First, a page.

Lena Schmidt's Work Series »Into the Woods«: Encounters with the (Un)familiar
Immersed in the abysmal blackness of nocturnal forests, our gaze on Lena Schmidt's atmospheric series »Into the Woods« encounters shadowy silhouettes and a sublime glow. The latter seems to be less inherent in the strange-looking objects peeling out of the nocturnal darkness than to arise from an unknown source of light in the depths of the artistic material. The imaginary journey into the night-black forest, to which the Hamburg artist invites us, turns into an encounter with wood as a material. The ambiguity of the title thus marks a twofold experience: the confrontation with the infinite depths of one's own inwardness and the sensual perception of the material origin of the work series.

Lena Schmidt
»Into The Woods No. 4«, Lena Schmidt, 2021, Ink, acrylic marker, enamel, carving and scratching on ply wood 164 × 164 cm
Lena Schmidt
»Into The Woods No.3«, Lena Schmidt, 2020, bamboo feather and ink on found wood, carved and scratched into wood, 105 × 150 cm

Lena Schmidt
»Into The Woods No.2«, Lena Schmidt, 2021, marker, ink, acrylic paint in wood, carved into wood
Lena Schmidt
»Into The Woods No.1«, Lena Schmidt, 2020, bamboo feather and ink on found wood, carved and scratched into wood, 83 × 61 cm
The piece »Into the Woods 4« from 2021 is determined by an »aesthetic of inwardness« that can already be found in the so-called »Dark Romanticism« of the late 19th century, influenced by the beginnings of psychology. Inspired by Sigmund Freud's »Theory of the Uncanny« as an experience of the unfamiliar within one's own inner self, diffuse urban scenes and sunlight shimmering behind pale tree trunks became artistic metaphors. These mark what eludes any representation: the abyss of the imagination. In Lena Schmidt's work »Into the Woods No. 4«, the viewer's gaze into the depths of the night is answered by a subtle glow which shimmers like a mysterious pair of eyes between the three trunks of the silhouetted trees. The darkness evoked by a mixed technique (inks, India ink, marker pen, lacquer and acrylic) gains diffuse depth through numerous nuanced shades of colors. Despite the loneliness of the nocturnal scene without human figures, a moment of mysterious encounter occurs in the context of reception, namely with the foreboding, unconscious and ultimately unrepresentable.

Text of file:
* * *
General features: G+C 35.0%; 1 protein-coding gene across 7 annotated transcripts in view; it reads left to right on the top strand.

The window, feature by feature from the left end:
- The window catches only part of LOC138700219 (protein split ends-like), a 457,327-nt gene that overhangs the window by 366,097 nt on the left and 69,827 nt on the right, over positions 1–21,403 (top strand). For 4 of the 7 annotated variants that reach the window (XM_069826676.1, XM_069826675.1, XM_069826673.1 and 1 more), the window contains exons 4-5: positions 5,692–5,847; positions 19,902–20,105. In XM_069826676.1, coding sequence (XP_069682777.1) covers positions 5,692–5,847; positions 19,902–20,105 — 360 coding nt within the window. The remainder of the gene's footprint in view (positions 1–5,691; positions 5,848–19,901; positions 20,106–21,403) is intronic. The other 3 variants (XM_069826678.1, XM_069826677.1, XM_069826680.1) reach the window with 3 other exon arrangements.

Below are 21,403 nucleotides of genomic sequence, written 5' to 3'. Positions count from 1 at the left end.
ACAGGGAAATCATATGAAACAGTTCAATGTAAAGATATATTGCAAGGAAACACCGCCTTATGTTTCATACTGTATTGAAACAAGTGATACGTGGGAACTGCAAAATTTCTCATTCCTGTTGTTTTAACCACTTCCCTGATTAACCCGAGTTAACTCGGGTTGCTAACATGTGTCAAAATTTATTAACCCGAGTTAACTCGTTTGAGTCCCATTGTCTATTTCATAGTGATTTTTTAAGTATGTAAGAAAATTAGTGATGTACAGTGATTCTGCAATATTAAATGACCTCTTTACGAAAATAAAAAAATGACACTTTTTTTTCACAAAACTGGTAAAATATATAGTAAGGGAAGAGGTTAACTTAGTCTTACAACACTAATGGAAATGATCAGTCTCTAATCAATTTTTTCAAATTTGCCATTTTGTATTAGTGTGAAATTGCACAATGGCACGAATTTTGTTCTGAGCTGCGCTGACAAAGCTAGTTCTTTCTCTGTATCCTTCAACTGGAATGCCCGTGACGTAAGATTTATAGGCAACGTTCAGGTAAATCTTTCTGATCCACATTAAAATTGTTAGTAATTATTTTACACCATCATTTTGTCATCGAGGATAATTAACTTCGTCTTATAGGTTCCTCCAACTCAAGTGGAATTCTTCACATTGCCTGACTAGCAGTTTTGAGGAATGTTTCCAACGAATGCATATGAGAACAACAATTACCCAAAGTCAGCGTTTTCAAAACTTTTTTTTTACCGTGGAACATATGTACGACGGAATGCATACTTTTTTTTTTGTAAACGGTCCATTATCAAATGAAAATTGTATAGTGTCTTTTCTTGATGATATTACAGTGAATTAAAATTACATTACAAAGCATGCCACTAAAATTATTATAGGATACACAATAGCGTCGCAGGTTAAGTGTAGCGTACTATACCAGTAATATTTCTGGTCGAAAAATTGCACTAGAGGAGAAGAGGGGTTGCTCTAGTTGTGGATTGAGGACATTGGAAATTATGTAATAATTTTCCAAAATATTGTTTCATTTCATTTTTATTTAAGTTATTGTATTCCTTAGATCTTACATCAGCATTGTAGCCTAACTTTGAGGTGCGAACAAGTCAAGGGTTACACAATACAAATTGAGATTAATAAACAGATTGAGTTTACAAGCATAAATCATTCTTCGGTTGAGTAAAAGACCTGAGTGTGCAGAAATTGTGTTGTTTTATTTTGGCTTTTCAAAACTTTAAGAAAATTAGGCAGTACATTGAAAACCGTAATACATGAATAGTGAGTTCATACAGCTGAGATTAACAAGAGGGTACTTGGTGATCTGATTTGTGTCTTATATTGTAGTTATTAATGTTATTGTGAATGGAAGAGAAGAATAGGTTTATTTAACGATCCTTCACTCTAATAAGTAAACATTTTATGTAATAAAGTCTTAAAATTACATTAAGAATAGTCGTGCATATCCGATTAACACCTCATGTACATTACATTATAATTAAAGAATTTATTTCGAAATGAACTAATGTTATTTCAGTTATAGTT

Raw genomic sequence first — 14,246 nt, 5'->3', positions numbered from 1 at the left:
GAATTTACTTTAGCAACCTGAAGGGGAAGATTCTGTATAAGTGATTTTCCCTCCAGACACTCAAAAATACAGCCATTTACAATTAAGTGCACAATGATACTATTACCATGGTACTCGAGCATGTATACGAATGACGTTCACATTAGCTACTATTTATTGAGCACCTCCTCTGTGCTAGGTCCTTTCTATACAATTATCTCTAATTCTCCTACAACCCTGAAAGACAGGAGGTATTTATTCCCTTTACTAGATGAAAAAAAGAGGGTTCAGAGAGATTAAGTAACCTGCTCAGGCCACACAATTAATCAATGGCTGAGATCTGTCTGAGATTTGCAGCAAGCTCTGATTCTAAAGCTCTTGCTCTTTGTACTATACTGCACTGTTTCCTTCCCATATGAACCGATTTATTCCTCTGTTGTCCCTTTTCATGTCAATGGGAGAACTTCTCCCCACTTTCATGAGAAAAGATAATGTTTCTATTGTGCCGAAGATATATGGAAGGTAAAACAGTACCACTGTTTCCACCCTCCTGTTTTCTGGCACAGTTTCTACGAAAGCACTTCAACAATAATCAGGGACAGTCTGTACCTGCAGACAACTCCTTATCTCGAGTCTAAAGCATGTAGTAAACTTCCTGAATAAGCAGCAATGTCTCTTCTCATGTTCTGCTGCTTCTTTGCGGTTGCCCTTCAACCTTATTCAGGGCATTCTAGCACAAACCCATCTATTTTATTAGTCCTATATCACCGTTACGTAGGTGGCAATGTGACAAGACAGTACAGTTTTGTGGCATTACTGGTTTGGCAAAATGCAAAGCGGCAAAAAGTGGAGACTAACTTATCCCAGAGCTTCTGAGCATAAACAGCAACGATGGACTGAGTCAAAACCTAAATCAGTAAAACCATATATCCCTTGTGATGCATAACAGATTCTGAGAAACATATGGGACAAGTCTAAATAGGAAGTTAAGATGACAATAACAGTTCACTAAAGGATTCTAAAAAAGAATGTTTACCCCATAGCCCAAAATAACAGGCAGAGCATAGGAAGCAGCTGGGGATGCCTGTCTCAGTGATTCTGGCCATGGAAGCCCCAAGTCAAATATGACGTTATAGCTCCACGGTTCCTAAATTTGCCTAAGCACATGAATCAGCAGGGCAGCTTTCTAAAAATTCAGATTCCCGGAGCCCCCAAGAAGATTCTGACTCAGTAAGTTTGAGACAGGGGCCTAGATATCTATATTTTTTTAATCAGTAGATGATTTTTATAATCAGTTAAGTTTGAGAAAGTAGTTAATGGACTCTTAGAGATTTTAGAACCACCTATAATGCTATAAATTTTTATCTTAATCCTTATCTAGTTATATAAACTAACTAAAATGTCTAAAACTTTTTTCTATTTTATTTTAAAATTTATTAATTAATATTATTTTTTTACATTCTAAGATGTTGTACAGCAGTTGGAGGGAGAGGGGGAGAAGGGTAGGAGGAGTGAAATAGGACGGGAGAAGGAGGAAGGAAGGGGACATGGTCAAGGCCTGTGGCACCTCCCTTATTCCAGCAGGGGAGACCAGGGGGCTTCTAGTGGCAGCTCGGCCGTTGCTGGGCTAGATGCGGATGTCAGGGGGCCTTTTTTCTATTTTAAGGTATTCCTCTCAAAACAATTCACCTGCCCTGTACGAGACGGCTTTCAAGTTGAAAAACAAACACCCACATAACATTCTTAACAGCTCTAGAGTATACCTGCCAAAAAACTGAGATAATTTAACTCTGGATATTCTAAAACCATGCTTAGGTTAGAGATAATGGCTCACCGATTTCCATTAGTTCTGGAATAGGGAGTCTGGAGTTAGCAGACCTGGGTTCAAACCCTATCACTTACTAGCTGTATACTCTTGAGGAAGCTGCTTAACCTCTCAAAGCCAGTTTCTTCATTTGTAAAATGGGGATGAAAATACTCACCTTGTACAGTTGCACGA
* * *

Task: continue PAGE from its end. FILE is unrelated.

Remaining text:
However, in the reception of the work »Into the Woods 3« (2021), this moment of encounter shifts from an imaginary to a physical level as soon as the object-like material wood itself becomes apparent. The six broken round timbers indicate views of nocturnal forest scenes in a blue glowing twilight, but were also arranged by the artist into a group of trees. Here, the immersive absorption into a nighttime scene tips in favor of a conceptual awareness regarding the selection of the artistic material, its use and its arrangement. Similar to a family constellation, connections between the individual motifs catch the eye and enter into an intriguing interaction with one another. Object-free and object-related perception is thus kept in a constant flux.
The unfolding impression of natural forms growing from an indefinite blackness into a bright blue abruptly comes to an end with the artistic material itself. As a consequence, the view into the sublime depths of the forest changes into a perception of the round timbers and their resemblance to broken trunks. These certainly evoke associations with the death of forests as one of the most acute crises of our time, but without allowing the intrinsic material value of work to merge into an ecological dimension. The topic of subjective experience, the encounter between man and nature with its often catastrophic consequences, connects Lena Schmidt's two series »Into the Woods« and »Broken Places«. Urban and natural landscapes are inseparably linked in the artist's works, not only in terms of motif, but also in terms of the mode of perception. The artist's landscapes take us on a journey into the sublime worlds of our own inwardness, which we undertake both imaginary and haptically. 
Text: Anne Hemkendreis
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